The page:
Thursday, 28 May 2015

Cultivating Tomorrow's Artists

by Kayleigh Robertson, Theatre Ontario Youth Advisory Committee Member

On Saturday May 16, 2015, as part of the 2015 Theatre Ontario Festival, Theatre Ontario’s own Youth Advisory Committee hosted Cultivating Tomorrow’s Artists–a conversation between community theatre artists, encouraging youth engagement in theatre programming. This panel was held in Oshawa–the location of this year’s festival–and was moderated by Wayne Burns. Panelists included Stephanie Andrews, Paula Brancati, Liam Lynch, Joseph Recinos and myself.

As a member of the Youth Advisory Committee, to create and be a part of a panel to get youth involved in theatre was truly amazing. There was incredible feedback and interaction from the audience as to how important this is. Theatre truly is one big community, and it was made very clear that although we all have different careers within the industry, we all live, work, and breathe the theatre community; the foundation of which is community theatre.

Cultivating Tomorrow's Artists - a conversation between
community theatre artists, encouraging youth engagement
in theatre programming.
The entire panel spoke passionately about the idea of drama programs being implemented in schools. Not just as a mandatory drama class–but showing the students taking this class that a career in the arts is possible. That being said, negative attitudes must be taken out. As a grade 10 student myself, I feel, find, and see myself being put into a box that I do not fit in. If I miss a class for an audition or a show I am part of, it is not "great job!”, it's either "how long will you be gone?" or silence. Though if I was away for a professional sports meet, how would my teachers react?

On the topic of sports, a Sports-Theatre analogy was created. In elementary and high school there are a variety of sports extracurricular activities. Students usually try a few until they find a couple that they like. We should develop theatre programing at the elementary and high school level that allows students to access knowledge and experience in the various areas of the performing arts e.g. performing, producing, set design, stage managing, tech and lighting, etc.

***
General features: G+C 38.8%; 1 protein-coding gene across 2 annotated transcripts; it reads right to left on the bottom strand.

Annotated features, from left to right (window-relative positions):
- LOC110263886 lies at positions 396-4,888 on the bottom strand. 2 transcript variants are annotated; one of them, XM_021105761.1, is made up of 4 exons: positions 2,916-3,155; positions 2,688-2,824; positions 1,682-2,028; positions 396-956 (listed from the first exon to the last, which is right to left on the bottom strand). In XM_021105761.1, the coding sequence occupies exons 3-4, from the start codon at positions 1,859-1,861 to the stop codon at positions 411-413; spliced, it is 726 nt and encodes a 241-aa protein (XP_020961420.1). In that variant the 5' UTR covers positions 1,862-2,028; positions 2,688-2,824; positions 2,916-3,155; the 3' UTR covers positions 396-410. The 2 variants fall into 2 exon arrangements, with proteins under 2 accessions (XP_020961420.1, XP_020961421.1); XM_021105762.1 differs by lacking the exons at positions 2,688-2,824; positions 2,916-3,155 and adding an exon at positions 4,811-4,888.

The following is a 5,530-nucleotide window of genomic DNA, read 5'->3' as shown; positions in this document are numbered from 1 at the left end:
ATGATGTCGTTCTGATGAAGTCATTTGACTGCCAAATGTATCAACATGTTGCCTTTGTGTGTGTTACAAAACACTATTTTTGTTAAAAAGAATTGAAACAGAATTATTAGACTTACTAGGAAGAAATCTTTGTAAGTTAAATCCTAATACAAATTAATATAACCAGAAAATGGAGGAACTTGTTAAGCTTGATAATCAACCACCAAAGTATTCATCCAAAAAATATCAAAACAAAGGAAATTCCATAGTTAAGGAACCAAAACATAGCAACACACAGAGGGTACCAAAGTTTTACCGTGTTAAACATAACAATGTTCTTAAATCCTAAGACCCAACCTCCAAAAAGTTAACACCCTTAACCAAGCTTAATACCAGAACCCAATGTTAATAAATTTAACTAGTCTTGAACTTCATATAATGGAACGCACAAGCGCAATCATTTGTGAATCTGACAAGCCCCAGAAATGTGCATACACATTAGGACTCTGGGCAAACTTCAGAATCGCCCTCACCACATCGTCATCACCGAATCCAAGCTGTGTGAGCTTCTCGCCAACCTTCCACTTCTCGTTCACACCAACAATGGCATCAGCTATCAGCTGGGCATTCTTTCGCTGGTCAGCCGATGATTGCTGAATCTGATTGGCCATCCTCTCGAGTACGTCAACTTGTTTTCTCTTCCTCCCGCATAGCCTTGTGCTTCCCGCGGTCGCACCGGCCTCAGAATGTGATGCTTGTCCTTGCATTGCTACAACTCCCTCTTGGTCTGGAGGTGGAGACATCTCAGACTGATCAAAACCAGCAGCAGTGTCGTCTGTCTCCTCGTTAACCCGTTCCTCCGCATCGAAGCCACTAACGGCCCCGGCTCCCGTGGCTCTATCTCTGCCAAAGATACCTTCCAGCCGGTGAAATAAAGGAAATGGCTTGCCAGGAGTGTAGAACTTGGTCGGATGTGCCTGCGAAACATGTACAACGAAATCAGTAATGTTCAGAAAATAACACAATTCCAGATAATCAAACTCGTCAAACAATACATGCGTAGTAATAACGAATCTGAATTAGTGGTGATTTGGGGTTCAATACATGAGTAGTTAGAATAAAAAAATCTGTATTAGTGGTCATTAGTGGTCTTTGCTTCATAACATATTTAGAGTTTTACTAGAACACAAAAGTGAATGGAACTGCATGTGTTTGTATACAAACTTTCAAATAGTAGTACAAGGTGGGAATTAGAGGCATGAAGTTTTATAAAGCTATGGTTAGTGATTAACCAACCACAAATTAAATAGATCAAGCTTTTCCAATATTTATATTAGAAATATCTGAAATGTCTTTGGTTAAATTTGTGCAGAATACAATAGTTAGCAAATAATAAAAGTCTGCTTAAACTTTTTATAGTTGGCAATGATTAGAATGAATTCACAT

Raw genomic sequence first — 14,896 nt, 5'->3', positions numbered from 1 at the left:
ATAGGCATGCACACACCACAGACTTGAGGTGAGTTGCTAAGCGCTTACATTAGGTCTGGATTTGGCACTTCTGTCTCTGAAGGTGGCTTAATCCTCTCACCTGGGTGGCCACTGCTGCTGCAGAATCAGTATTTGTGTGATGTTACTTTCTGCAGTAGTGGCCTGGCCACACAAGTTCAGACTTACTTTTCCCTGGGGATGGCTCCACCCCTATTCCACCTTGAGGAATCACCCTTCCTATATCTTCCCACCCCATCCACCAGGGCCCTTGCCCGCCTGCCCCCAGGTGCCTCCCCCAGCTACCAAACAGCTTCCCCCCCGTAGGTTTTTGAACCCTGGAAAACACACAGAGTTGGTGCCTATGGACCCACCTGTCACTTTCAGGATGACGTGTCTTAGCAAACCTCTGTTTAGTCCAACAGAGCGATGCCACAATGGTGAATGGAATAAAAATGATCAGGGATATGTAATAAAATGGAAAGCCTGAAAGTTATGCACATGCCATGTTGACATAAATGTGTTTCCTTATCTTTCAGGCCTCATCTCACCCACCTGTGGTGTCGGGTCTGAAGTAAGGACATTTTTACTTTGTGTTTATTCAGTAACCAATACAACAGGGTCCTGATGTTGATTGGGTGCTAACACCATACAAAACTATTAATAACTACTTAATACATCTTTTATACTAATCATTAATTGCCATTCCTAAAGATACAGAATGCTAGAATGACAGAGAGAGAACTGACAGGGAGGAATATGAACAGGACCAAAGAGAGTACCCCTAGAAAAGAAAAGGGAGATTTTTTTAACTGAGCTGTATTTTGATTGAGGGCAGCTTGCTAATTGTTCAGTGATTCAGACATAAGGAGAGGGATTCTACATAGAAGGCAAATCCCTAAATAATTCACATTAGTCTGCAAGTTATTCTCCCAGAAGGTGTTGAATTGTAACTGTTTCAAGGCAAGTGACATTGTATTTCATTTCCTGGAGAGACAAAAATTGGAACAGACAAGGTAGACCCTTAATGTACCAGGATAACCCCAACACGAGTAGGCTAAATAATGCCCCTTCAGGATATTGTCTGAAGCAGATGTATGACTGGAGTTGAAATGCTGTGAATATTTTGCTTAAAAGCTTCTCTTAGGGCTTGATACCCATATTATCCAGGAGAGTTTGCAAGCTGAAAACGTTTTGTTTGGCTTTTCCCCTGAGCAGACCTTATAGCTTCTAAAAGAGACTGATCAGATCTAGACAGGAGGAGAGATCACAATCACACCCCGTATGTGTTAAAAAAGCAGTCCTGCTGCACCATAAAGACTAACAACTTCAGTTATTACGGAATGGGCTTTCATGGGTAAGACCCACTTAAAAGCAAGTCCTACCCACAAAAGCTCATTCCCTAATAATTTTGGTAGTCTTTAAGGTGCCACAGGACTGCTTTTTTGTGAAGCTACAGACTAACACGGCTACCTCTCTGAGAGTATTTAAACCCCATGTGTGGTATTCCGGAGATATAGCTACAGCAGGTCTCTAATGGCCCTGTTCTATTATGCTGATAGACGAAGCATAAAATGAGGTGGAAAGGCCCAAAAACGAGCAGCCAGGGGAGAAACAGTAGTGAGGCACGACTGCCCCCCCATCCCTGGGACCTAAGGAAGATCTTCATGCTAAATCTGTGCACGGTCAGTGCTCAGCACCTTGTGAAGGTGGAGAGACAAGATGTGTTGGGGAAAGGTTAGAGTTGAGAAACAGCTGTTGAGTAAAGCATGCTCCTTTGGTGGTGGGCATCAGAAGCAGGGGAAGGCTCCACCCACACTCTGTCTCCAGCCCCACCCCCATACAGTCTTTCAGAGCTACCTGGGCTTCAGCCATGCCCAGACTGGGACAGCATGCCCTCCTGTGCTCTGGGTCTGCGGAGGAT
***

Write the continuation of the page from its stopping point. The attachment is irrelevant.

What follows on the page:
Rather than looking at the "performing arts", one audience member brought up the idea of this being the "arts and sciences." There are so many different parts of theatre than just acting and performing. Whether it be lighting, costume design, or even stage managing, as a panel we all felt very strongly about the importance of mentorship, and the role that community theatres play to bring the new “up and comers” in the theatre industry "in", and show them the ropes. It was also nice to hear from some Community Theatres in the audience that they are embracing this role and are beginning to start up Youth Theatre Programs.

Joe Recinos was stuck on a GO train on his way to
Oshawa.  He telephoned in, but without proper
speakers on hand, Rebecca Ballarin and Ray
Jacildo got creative in amplifying his voice.
At the end of our panel, we spoke of the idea that the arts world is not just about becoming famous. It takes a lot of hard work to get there, and if you happen to - great. But, passion is what all artists hold onto. On the community theatre side, youth programs are being created to help foster the next generation of theatre artists. If we all commit to work on eliminating the "poor-actor" stereotype–that you'll never make it and it is a "bad job to have"–and recognizing that theatre is more than just putting on show–it is about helping and loving each other–2015 will be an amazing year for the theatre community, resulting in more ways for youth to prosper in community theatre.

Find out more about Theatre Ontario's Youth Advisory Committee

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